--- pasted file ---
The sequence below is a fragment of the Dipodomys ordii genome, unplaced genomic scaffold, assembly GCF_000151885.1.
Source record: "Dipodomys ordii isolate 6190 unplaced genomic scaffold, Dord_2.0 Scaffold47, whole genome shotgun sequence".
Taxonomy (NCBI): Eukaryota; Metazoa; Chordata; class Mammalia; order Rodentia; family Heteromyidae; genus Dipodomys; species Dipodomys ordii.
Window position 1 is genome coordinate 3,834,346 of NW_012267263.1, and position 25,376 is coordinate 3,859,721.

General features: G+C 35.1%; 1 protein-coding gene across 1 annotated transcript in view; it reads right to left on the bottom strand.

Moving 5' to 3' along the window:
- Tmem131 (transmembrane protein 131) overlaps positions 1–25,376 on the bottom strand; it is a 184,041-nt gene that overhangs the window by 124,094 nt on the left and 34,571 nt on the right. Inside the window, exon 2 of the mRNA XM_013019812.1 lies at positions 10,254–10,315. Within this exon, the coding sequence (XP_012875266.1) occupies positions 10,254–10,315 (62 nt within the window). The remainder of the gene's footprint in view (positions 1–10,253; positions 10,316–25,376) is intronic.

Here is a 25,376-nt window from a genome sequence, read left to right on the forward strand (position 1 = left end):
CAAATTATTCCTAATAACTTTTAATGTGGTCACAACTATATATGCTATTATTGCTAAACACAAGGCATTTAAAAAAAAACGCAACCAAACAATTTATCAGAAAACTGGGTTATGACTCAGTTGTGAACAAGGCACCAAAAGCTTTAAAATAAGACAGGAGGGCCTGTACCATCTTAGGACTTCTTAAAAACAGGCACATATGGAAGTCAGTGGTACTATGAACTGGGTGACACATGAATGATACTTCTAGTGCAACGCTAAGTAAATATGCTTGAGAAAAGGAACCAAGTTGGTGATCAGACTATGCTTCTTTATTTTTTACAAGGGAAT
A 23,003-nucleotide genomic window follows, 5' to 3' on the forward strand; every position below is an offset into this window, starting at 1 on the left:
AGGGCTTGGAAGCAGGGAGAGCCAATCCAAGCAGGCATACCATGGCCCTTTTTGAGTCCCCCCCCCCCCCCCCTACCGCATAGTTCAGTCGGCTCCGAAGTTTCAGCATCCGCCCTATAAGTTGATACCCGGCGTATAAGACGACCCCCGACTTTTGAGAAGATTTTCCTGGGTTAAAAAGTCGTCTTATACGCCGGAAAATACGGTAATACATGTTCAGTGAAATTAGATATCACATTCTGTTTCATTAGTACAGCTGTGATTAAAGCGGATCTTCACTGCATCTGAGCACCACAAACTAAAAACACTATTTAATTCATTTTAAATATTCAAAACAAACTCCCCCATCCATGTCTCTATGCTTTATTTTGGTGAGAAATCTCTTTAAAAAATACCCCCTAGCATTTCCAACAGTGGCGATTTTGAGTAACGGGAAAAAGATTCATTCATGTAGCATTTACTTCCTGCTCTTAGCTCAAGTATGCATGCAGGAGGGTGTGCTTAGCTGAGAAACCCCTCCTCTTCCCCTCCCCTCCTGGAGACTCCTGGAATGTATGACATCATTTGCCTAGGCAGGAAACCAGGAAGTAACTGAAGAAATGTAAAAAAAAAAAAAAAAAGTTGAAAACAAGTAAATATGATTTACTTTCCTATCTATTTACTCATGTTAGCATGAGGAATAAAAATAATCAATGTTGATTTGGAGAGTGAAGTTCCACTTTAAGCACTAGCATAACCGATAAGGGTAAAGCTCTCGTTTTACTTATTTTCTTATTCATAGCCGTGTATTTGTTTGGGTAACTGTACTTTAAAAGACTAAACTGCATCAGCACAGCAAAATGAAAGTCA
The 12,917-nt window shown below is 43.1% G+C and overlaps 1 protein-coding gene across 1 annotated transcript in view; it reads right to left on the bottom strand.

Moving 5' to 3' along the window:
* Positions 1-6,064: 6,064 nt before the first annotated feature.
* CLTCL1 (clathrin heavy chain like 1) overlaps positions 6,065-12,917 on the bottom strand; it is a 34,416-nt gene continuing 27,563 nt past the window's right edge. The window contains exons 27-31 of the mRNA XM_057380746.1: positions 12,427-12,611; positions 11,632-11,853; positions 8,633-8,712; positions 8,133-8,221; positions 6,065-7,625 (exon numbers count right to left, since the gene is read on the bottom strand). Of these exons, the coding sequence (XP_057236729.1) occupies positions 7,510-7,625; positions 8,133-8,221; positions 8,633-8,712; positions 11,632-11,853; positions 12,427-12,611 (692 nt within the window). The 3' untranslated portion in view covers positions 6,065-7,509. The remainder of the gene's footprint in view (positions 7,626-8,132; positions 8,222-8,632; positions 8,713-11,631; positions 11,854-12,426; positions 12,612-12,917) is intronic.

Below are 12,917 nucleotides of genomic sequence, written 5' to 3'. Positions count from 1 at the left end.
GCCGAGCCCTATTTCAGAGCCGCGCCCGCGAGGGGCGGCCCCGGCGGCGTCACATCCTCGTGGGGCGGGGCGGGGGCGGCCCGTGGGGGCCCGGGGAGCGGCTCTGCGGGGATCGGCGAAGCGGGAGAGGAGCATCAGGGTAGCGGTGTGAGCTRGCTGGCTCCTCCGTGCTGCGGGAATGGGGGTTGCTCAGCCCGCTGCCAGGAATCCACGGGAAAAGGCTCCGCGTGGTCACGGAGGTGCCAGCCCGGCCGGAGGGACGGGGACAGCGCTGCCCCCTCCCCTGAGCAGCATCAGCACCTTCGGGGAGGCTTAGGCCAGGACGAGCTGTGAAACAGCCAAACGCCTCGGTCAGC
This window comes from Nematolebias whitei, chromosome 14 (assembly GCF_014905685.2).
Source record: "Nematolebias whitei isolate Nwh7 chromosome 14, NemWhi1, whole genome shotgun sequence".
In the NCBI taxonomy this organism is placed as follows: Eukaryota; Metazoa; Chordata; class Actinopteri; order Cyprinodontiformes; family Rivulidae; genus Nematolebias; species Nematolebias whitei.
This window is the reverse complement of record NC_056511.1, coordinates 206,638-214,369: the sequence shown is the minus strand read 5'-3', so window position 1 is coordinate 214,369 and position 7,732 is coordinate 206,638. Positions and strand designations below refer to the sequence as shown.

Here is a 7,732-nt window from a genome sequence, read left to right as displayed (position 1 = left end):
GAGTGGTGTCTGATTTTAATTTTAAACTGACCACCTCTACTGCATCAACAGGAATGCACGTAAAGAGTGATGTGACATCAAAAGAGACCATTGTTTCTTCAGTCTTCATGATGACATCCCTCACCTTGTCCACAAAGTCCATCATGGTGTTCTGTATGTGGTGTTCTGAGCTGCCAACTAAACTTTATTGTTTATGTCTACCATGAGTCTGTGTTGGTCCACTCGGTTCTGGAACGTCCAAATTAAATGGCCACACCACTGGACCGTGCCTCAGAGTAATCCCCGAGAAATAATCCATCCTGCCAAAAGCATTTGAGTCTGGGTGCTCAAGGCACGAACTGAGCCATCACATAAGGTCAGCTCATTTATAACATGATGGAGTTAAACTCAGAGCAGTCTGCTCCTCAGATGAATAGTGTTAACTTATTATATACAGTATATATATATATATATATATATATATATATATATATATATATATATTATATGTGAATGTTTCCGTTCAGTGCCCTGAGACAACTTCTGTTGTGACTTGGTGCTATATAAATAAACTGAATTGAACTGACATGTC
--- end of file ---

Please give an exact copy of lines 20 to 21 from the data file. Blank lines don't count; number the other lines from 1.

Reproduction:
In the NCBI taxonomy this organism is placed as follows: Eukaryota; Metazoa; Chordata; class Actinopteri; order Cyprinodontiformes; family Rivulidae; genus Nematolebias; species Nematolebias whitei.
This window is the reverse complement of record NC_056511.1, coordinates 206,638-214,369: the sequence shown is the minus strand read 5'-3', so window position 1 is coordinate 214,369 and position 7,732 is coordinate 206,638. Positions and strand designations below refer to the sequence as shown.